If it ain’t broke don’t fix it.
    If it’s just boring, fix something that’s broke first.

    M

  12. Looks can do miracles to productivity. People will use your application far more and far better if they LIKE IT.

    Now what makes people like a gizmo, that is a mystery and the key to almost every success and wealth in history of commerce. But look and feel is a huge part of it. Like, Creative made the first really good handheld harddisk music players. Apple created a navigation wheel, a white surface and a cool name for such a a thing. How is that for tinkering with UI layouts and colour schemes.

    Just for the fun of discussion: You and your wife go out to buy new curtains for your home. She likes vivid colors in simple strong patterns, sort of minimalistic design kind of things. You like rose patterns, baroque motifs, ornaments. You can not find anything you agree on, until an experienced computer geek, accidentially left behind in a curtain store while feeling helpful, says: You should really go for the light grey curtains; RGB(192, 192, 192)! And you say wow, and your wife says why didn’t I think of that, they’re just beautiful, and you go home to enjoy the excitement in exciting ways.

    Best wishes Harald

  13. Hi Harald,

    Not ever having been married I cannot be sure but I was under the impression that when one’s wife likes vivid colors in strong patterns in contrast to rose patterns and ornaments, the last thing one should do is listen to the unmarried computer geek. The *only* proper thing to do is, “Yes, honey, the vivid colors in strong patterns look just perfect.”

  14. Tushar –

    Very astute. When my brother-in-law was planning his wedding, his brother and I spent hours trying to teach him the most important two words in the English language: “Yes, dear.” Five plus years later, he has still not learned his lesson.

    – Jon

  15. OK, so at work people would like my userforms much better if I gave them embedded streaming media content, movies, music etc. Heck, they could watch the latest blockbuster in between entering data.

    That will have to wait: for now once they’ve been shown where the search box and submit buttons are that’s where they will stay.

    The trouble with fashions (fads) is that they change all to soon. Once everyone has pastel green it will be the new grey. Once colours become mere decoration they lose all value for conveying context.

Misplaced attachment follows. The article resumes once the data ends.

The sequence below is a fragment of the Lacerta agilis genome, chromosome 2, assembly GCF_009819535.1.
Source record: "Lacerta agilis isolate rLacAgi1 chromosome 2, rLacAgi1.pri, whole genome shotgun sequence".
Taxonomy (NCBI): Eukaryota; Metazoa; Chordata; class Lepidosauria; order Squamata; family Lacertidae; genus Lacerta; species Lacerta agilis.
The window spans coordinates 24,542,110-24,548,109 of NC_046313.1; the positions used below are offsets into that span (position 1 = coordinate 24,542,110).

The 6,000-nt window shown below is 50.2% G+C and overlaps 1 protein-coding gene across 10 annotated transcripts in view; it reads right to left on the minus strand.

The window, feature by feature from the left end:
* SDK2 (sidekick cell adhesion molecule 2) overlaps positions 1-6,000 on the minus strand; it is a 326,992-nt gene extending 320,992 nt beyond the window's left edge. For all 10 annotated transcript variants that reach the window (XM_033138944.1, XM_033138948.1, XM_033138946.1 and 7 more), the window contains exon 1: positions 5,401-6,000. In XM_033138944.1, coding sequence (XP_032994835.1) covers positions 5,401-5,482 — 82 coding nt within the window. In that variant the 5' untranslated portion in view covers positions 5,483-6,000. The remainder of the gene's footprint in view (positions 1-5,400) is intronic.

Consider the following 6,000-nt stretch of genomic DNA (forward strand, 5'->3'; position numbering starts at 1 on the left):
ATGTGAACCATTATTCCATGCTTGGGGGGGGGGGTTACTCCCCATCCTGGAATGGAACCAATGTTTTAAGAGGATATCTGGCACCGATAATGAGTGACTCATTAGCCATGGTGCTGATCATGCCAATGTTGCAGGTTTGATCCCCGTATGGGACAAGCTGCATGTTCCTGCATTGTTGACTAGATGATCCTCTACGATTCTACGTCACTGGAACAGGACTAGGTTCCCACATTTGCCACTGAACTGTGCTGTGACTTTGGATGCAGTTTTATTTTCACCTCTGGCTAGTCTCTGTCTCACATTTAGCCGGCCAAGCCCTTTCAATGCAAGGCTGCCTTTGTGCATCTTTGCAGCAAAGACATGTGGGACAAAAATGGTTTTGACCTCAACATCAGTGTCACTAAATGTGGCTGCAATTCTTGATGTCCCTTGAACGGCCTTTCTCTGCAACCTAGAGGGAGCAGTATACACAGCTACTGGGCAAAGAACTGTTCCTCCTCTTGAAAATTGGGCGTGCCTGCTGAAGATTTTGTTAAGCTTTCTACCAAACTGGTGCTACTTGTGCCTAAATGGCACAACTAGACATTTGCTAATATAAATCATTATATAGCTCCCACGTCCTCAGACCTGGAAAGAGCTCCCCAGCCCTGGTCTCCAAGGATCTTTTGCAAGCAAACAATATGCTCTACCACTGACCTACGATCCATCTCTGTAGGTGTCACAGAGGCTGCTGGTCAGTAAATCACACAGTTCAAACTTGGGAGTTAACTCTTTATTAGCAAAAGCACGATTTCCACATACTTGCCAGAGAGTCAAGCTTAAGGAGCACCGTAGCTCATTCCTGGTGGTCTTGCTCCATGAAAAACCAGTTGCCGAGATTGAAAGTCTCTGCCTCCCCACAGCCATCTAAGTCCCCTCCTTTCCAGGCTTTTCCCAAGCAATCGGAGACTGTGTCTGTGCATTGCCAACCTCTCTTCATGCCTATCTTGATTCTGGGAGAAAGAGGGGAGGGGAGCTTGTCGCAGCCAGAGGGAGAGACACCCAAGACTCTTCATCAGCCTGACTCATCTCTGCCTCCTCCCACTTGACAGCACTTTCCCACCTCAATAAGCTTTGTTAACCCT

Enhance the functionality to the point where it’s useful and I’ll buy into it like a shot.

    M

  16. I’m not trying to sell you anything, M. If you think UI design is unproductive non-work disconnected to functionality, then don’t do it. The result would not be too good with that attitude anyway.

    Best wishes Harald

  17. Jon –

    After +20 years of marriage You should (try to) learn Your brother-in-law to (based on Harald metaphor)

    – First buy the curtains he really likes, bring them home and set them up then
    – when his wife comes home and *before* she start to –– just say ‘Sorry dear!” ;)

    In general I believe that the UI is the most important aspect of any solution. The UI is what the clients see and therefore pay for. It’s also important to recognise and follow what should be considered as ‘standards and best practices’no matter what our own preferences are.

    All in all, it does not mean that we have a freedom to play around like Picasso or Van Gogh ;)

    Kind regards,
    Dennis

  18. “I’m not trying to sell you anything, M. If you think UI design is unproductive non-work disconnected to functionality, then don’t do it. The result would not be too good with that attitude anyway.”

    That’s a bit of a non-sequiteur.

    There’s a huge jump from me saying that using the “latest” colour schemes for the sake of it is a bit of a waste of effort to you suggesting that I might think “UI design is unproductive non-work”.

    UI design – in the sense of a logical, or maybe just familar, arrangement of form elements – is very much real work linked to productivity. But when someone sizes 3 text boxes the same size “because it makes the form look neater” when one needs to receive a single word entry and another a long paragraph is definitely not.

    Perhaps I’d suggest that people should stick to grey until such time as they have ALL the purely functional elements of the UserForm nailed (Buttons doing what they are supposed to, logical flow top left to bottom right, etc etc.

    Mind you, new colour schemes, UI layouts and button designs are a great way of giving the illusion of progress without actually changing very much under the hood.

    M